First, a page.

Tuesday, 17 May 2016

Threads and IPC

Introduction

One of the main purposes of this module was to be able to understand and then use threads in an embedded system. The use of a raspberry pi gave the embedded system and the threads were implemented using python. There was a need to be able to use IPC (Inter-Process Communication) between the threads that were created to form communication between them. 

Threads

A thread is the smallest sequence of programmable instructions that can be executed and that can be scheduled by the operating system's scheduler. A thread or threads are run inside of a process and a process can spawn and execute multiple threads, usually concurrently while sharing resources such as memory. The threads are switched so often that to a human observer it appears that these threads are running in parallel to each other. The operating system schedules access to the processor by allocating a time slice to a thread where it allowed to execute on the CPU before the thread is paused and another is allowed access. There are also multiple thread types but for the purpose of this module and for the sake of brevity in this blog post the type focused on will be user-space threads, this type of thread has its time scheduling implemented by a programmer who has to do the job of a scheduler manually.

 Inter-Process Communication

Inter-Process Communication is a method used to share information between processes that may need access to the same resources, e.g. data needed by two or more processes. This is implemented in different ways depending on the operating system, methods used include semaphores, pipes and a shared message buffer. Strictly speaking the use of threads don't need this because the data on a thread is available to other threads that are running on the same process. They do however share the same problems when it comes to this sharing of data so a simple form of IPC to refer to how data is shared between threads is apt for this module.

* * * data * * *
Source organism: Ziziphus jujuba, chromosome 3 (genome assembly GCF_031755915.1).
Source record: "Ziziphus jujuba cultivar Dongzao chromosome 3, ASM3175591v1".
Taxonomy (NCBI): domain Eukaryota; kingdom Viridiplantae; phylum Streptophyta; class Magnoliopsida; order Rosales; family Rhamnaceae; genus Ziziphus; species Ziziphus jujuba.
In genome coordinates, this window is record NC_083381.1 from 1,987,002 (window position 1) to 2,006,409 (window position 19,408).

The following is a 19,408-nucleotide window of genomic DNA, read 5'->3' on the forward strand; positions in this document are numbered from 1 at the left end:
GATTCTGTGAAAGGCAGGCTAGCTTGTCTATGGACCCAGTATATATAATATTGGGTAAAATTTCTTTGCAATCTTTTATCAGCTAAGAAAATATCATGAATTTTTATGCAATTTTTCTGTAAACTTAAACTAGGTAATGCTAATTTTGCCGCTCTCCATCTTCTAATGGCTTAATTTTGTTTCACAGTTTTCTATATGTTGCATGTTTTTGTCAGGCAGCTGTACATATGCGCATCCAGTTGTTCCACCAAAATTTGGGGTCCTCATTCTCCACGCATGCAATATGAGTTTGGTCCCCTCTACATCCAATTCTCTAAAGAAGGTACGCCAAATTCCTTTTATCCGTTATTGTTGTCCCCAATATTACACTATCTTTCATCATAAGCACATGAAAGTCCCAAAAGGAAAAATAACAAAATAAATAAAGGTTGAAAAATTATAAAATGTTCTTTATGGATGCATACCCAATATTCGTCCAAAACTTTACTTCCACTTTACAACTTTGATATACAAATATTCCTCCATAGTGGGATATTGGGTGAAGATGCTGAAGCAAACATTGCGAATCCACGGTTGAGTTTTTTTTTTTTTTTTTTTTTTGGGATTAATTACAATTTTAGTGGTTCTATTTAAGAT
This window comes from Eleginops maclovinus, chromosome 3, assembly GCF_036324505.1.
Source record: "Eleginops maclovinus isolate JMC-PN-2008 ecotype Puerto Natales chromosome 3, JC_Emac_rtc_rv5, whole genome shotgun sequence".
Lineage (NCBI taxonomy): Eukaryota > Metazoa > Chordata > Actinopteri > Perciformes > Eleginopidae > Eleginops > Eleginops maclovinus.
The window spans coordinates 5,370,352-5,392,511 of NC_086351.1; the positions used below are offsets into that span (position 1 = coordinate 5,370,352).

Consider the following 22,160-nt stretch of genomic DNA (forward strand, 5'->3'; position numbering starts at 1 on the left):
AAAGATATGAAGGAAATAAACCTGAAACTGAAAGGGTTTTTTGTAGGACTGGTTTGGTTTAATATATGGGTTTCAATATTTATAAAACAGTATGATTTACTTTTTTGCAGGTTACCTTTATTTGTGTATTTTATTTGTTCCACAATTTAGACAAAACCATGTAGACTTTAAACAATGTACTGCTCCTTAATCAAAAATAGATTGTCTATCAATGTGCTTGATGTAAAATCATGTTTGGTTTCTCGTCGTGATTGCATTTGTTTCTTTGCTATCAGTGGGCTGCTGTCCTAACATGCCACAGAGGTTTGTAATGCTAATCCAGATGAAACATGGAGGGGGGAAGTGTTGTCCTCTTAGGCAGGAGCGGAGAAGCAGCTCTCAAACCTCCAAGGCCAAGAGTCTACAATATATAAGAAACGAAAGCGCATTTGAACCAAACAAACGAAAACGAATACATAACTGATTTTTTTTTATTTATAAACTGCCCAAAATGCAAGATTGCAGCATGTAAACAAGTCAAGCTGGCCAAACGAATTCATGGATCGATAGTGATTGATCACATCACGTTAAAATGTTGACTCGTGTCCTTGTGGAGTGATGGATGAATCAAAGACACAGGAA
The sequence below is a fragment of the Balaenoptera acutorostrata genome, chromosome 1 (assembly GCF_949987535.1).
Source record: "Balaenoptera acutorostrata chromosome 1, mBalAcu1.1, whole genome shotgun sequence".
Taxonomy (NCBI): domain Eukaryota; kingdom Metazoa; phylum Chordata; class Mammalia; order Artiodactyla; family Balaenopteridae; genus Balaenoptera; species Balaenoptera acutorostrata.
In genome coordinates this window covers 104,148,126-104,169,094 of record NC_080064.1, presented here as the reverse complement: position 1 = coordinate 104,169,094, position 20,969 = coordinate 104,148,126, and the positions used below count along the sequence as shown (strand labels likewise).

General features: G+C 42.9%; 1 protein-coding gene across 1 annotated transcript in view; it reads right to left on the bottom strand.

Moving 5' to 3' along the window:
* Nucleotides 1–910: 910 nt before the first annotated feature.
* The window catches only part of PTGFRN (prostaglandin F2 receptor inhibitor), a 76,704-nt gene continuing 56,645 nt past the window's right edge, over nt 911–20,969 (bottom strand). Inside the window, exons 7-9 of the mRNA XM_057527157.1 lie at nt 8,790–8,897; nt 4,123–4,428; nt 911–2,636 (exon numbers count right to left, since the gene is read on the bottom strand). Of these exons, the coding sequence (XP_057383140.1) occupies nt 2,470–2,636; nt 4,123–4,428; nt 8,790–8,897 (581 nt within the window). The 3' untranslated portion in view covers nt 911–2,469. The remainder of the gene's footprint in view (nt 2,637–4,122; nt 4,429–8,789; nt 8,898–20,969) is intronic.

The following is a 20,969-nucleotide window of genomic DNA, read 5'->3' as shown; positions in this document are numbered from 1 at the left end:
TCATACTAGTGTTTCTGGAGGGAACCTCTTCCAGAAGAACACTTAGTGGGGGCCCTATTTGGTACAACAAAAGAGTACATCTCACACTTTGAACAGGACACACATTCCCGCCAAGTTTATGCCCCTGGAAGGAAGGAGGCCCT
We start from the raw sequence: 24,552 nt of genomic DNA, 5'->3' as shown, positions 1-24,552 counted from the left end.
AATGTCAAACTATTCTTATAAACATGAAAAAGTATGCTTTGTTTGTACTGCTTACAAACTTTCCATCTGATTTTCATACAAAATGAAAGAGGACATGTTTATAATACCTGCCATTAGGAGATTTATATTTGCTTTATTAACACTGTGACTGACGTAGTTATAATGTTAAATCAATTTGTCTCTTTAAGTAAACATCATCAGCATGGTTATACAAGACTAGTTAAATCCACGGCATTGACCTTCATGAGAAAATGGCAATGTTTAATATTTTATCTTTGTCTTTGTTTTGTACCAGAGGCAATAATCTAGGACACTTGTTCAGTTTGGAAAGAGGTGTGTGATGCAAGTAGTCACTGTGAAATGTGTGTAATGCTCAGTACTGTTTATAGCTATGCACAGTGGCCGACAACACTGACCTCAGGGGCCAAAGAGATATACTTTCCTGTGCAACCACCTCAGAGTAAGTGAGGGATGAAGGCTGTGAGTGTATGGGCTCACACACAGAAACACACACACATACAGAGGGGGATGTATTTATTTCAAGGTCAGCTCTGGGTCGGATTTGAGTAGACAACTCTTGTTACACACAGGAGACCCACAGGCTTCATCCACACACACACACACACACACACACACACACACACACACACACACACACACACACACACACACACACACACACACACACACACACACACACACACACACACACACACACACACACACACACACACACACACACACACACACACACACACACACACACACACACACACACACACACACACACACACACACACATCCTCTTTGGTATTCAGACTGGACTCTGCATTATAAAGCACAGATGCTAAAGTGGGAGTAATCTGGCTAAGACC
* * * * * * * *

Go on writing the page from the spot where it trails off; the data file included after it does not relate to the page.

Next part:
A race condition is where processes or threads try to update the same data at the same time meaning one process may find that before it tries to update the data it has already been updated, embedded systems are usually used in safety critical areas and bugs that are caused by race conditions can have serious consequences and at the very least a lock on the data should be used to prevent the execution of code that changes the value of the data.

Using Threads

Using code with comments from sprint 1 to show how threads and a simple form of IPC to prevent race conditions occurring with locks as data was able to be been globally in the application. Once data was detected to have changed an event was set to let the system know that the thread for carrying out a movement operation could be unpaused and allowed to execute.

A servo was created to be a separate object to ensure that it was the correct servo being used, as well coming from a computer science which mainly focused on Object Oriented Programming as our method of designing programs. Each servo and the face detection was given its own thread, this was done by defining three functions:
  1. Pan Servo Thread
  2. Tilt Servo Thread
  3. Detection Thread
With each being assigned as the target of a new thread.




Above is example of one of the servo threads.

and has been updated with comments to explain execution.

Ian




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